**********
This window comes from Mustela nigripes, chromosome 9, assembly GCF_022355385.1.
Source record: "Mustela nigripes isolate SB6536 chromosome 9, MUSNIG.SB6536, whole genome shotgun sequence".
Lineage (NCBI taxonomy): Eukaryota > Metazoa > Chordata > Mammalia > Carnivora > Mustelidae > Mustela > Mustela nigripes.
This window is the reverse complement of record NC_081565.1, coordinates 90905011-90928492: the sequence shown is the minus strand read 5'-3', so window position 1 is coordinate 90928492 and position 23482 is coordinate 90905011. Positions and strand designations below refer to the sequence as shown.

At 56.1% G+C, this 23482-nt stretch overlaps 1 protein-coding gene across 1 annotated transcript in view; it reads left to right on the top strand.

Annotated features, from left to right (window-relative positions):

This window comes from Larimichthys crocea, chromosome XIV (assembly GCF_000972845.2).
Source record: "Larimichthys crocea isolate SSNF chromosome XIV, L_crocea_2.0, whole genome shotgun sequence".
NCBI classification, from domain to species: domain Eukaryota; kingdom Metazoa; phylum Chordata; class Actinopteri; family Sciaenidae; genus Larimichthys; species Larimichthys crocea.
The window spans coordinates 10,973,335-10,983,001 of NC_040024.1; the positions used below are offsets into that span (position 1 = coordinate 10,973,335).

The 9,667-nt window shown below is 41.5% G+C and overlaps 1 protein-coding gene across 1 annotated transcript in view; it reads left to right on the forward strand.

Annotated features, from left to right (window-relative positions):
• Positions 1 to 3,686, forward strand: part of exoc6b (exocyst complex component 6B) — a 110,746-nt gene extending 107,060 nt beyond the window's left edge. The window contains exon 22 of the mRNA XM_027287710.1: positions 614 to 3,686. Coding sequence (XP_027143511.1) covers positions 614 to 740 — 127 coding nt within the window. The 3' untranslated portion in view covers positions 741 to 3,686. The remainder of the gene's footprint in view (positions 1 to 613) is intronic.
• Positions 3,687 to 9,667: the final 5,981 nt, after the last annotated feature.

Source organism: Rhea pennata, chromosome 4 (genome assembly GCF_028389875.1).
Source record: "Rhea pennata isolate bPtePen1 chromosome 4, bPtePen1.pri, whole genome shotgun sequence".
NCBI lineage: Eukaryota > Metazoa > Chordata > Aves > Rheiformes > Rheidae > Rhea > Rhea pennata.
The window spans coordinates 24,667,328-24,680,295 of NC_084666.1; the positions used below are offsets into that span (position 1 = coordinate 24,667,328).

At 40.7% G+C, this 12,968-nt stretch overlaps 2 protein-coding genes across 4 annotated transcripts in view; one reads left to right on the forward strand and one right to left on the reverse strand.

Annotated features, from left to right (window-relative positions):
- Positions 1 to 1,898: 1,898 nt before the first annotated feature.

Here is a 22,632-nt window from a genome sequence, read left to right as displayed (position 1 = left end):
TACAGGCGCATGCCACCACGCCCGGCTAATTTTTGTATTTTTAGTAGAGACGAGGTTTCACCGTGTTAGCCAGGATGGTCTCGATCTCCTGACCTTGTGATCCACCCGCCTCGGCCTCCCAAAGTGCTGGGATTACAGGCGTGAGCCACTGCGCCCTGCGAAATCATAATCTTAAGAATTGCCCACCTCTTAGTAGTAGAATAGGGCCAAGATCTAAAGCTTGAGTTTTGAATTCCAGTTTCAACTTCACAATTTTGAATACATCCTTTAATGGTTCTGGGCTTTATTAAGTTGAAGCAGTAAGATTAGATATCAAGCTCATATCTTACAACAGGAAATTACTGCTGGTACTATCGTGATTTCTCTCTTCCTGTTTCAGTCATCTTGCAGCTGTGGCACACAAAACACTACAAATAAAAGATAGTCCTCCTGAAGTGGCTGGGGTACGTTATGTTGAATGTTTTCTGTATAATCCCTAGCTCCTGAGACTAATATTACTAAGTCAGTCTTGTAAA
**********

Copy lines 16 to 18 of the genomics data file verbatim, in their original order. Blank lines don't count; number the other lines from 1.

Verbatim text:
Source record: "Rhea pennata isolate bPtePen1 chromosome 4, bPtePen1.pri, whole genome shotgun sequence".
NCBI lineage: Eukaryota > Metazoa > Chordata > Aves > Rheiformes > Rheidae > Rhea > Rhea pennata.
The window spans coordinates 24,667,328-24,680,295 of NC_084666.1; the positions used below are offsets into that span (position 1 = coordinate 24,667,328).